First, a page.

Bonding quality is one of the most important attributes of plywood. It can determine whether the plywood is good for its intended use.
All plywood must be suitable for dry conditions. Plywood with better bonding quality can be used for humid conditions. Plywood with the best WBP bond can perform in very humid or wet conditions.
Bonding Quality Classification
By European Standard (EN 314-2): Class 1, Class 2 and Class 3
|EN 314-2||Class 1||For dry conditions: normal interior use.|
|EN 314-2||Class 2||For protected exterior conditions: exposure to weather for short time. Also can be used for Class 1.|
|EN 314-2||Class 3||Exterior conditions: exposure to weather over a long time. Also can be used for Class 1 and Class 2.|
By Japanese standard (JAS): Type Special, Type 1 and Type 2
|Japanese JAS||Type Special||Plywood for outdoors where wet conditions continuously happen.|
|Japanese JAS||Type 1||Plywood for places where wet condition intermittently occurs.|
|Japanese JAS||Type 2||Plywood for places where wet condition occasionally occurs.|
Bonding Quality Tests
- BONDING SHEAR TEST: Shear strength and wood failure rate are determined after the plywood sample is exposed to a certain wet treatment. shear load is applied to the wet test sample using a universal testing machine until the test piece breaks.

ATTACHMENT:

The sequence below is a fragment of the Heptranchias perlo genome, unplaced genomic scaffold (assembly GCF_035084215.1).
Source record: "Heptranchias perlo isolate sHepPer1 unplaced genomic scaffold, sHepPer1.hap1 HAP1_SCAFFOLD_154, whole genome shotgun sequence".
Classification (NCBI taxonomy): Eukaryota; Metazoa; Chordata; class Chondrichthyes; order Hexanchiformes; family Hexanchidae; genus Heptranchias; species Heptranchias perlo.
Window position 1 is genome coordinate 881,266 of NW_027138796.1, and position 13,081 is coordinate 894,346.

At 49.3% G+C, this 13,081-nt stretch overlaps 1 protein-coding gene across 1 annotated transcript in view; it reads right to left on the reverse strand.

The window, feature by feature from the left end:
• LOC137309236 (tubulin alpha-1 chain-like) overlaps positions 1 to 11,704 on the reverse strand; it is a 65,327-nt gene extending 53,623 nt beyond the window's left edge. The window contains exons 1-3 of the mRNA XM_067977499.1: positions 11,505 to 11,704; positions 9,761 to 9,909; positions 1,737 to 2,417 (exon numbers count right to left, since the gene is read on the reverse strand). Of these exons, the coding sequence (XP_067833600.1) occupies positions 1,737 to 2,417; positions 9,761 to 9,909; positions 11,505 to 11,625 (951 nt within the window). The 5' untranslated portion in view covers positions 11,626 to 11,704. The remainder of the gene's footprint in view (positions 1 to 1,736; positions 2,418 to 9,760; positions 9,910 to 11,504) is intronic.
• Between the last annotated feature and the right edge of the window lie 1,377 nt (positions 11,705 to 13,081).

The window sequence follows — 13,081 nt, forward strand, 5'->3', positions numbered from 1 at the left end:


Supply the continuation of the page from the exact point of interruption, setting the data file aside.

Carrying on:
- Delamination TEST: Measuring veneer delamination after plywood samples are exposed to wet environment.
- KNIFE TEST: A concise method to estimate the bonding quality of plywood. A knife is pushed onto the face ply with its cutting edge parallel to the grain such that the veneer is prised upwards and removed. Bonding quality is assessed visually based on the amount of wood fiber (wood failure) remaining.
What affects the bonding quality?
Almost every process in plywood production affects the bonding quality. Hereby we write about the main factors that affect bonding quality.
If your plywood delaminate or has other bonding problem, you can find your answers below.
Fillers are added in the glue to reduce production cost.
Solid content of the glue shall be 40% – 50%. Thick and rough veneers require low solid content glue with large amount. If the veneer has a high moisture content, the glue solid content should be high as well.
Glue PH should be 4.5-5.0.
Veneer shall be softened for plywood production.
Moisture content and flatness are important factors for veneer quality.
Now manufacturers use different wood, but it is better to use the same veneer species at one plywood production line.
Too many or too less glue applied on the veneer is not good for bonding.
Glued veneers shall go through aging before they are pressed. Overtime aging could reduce the glue resin on veneer surface. Aging time should be shorter in Summer and longer in Winter.
Pressure reducing in hot press can not be too fast otherwise there will be bubbling created inside the plywood.